Our Modern Rights Tradition Has Much Older Roots Than Many Realize
Andrew Latham & Laurel Kriesel-Bigler
The conventional account of the evolution of the modern rights tradition traces the birth of that tradition back to John Locke (1632–1704), the Glorious Revolution (1688), Thomas Paine (1737–1809), and the framers of the U.S. Constitution (1787–1789). According to this account, political and philosophical developments occurring first in early modern England and later in colonial America gave rise to a radically new understanding of rights.
The pre-modern understanding of rights—as articulated in the Magna Carta, for example—was that they were conditional claims made by people occupying particular social roles (vassals, for example) vis-à-vis people occupying different, and usually higher, social roles (lords, to continue the example). This understanding was radically reworked in the modern era, or so the conventional account would have it, by quintessentially modern thinkers like Locke, who redefined rights as unconditional and inalienable claims to such things as life, liberty, and the pursuit of happiness made by all persons against all other persons and especially the state.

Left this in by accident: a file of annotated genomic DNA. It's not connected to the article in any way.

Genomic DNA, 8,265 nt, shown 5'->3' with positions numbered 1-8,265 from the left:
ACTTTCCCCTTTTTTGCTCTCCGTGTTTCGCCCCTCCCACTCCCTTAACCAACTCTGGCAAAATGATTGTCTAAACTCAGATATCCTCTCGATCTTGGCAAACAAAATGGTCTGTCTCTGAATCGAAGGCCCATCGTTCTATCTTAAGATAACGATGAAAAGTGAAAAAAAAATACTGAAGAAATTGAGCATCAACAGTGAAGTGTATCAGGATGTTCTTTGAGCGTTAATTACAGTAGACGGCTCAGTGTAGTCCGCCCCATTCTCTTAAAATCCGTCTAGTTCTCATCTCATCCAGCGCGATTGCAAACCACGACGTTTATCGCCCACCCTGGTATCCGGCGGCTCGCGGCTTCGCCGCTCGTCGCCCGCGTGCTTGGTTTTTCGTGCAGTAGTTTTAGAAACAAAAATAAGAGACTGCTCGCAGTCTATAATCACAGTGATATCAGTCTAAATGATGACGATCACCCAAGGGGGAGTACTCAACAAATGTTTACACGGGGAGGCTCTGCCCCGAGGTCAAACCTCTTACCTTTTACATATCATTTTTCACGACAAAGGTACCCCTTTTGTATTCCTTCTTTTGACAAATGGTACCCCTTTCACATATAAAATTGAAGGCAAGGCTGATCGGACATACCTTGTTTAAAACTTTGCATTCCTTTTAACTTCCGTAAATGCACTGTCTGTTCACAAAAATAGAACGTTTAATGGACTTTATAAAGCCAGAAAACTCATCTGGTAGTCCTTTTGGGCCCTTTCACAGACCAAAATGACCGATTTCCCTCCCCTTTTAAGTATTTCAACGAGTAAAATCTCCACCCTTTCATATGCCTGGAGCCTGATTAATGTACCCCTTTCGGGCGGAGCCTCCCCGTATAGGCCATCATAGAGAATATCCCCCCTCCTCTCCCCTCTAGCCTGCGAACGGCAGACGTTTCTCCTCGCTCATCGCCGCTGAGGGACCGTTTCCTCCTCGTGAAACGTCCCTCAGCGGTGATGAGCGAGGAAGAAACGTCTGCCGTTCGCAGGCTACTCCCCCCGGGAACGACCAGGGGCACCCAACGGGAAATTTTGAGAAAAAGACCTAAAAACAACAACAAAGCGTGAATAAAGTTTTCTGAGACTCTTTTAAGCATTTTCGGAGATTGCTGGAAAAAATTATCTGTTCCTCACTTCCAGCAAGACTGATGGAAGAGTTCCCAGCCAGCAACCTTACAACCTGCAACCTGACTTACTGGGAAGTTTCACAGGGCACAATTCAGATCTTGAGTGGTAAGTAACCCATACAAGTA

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Andrew Latham is a Professor of Political Science at Macalester College in Saint Paul, Minnesota. He is the author of Theorizing Medieval Geopolitics: War and World Order in the Age of the Crusades (2011), The Holy Lance (2015), a novel dealing with the Third Crusade, and Medieval Sovereignty (2022).
Laurel Kriesel-Bigler is Prof. Latham's research assistant.
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